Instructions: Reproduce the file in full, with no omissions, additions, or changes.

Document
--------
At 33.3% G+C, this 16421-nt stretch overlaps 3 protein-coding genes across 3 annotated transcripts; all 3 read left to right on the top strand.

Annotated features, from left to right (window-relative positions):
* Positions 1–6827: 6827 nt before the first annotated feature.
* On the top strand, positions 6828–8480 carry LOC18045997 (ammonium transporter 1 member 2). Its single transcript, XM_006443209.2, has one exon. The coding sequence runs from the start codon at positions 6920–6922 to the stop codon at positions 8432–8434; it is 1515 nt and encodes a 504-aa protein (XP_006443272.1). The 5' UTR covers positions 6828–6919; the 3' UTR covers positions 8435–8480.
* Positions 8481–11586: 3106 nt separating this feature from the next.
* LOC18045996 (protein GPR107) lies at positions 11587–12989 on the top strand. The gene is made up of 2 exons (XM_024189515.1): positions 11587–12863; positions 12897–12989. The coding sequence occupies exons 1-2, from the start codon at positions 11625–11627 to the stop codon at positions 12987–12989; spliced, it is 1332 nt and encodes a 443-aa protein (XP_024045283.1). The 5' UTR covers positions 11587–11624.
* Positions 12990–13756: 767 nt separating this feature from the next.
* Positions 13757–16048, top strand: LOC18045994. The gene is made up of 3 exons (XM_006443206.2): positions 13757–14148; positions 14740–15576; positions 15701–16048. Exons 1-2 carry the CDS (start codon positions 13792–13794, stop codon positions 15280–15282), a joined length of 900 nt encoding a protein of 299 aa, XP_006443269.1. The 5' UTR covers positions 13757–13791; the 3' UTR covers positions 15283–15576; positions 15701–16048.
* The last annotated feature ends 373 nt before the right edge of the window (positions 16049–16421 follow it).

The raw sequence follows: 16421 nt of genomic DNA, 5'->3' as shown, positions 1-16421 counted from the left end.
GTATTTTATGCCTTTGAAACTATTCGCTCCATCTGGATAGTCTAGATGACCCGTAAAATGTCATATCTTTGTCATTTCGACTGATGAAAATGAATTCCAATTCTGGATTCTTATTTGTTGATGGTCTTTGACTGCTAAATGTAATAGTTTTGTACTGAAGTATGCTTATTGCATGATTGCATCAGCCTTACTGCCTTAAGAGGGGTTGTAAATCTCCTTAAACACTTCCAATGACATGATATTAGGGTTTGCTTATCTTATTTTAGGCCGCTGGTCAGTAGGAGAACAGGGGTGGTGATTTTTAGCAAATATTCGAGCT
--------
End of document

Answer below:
At 33.3% G+C, this 16421-nt stretch overlaps 3 protein-coding genes across 3 annotated transcripts; all 3 read left to right on the top strand.

Annotated features, from left to right (window-relative positions):
* Positions 1–6827: 6827 nt before the first annotated feature.
* On the top strand, positions 6828–8480 carry LOC18045997 (ammonium transporter 1 member 2). Its single transcript, XM_006443209.2, has one exon. The coding sequence runs from the start codon at positions 6920–6922 to the stop codon at positions 8432–8434; it is 1515 nt and encodes a 504-aa protein (XP_006443272.1). The 5' UTR covers positions 6828–6919; the 3' UTR covers positions 8435–8480.
* Positions 8481–11586: 3106 nt separating this feature from the next.
* LOC18045996 (protein GPR107) lies at positions 11587–12989 on the top strand. The gene is made up of 2 exons (XM_024189515.1): positions 11587–12863; positions 12897–12989. The coding sequence occupies exons 1-2, from the start codon at positions 11625–11627 to the stop codon at positions 12987–12989; spliced, it is 1332 nt and encodes a 443-aa protein (XP_024045283.1). The 5' UTR covers positions 11587–11624.
* Positions 12990–13756: 767 nt separating this feature from the next.
* Positions 13757–16048, top strand: LOC18045994. The gene is made up of 3 exons (XM_006443206.2): positions 13757–14148; positions 14740–15576; positions 15701–16048. Exons 1-2 carry the CDS (start codon positions 13792–13794, stop codon positions 15280–15282), a joined length of 900 nt encoding a protein of 299 aa, XP_006443269.1. The 5' UTR covers positions 13757–13791; the 3' UTR covers positions 15283–15576; positions 15701–16048.
* The last annotated feature ends 373 nt before the right edge of the window (positions 16049–16421 follow it).

The raw sequence follows: 16421 nt of genomic DNA, 5'->3' as shown, positions 1-16421 counted from the left end.
GTATTTTATGCCTTTGAAACTATTCGCTCCATCTGGATAGTCTAGATGACCCGTAAAATGTCATATCTTTGTCATTTCGACTGATGAAAATGAATTCCAATTCTGGATTCTTATTTGTTGATGGTCTTTGACTGCTAAATGTAATAGTTTTGTACTGAAGTATGCTTATTGCATGATTGCATCAGCCTTACTGCCTTAAGAGGGGTTGTAAATCTCCTTAAACACTTCCAATGACATGATATTAGGGTTTGCTTATCTTATTTTAGGCCGCTGGTCAGTAGGAGAACAGGGGTGGTGATTTTTAGCAAATATTCGAGCT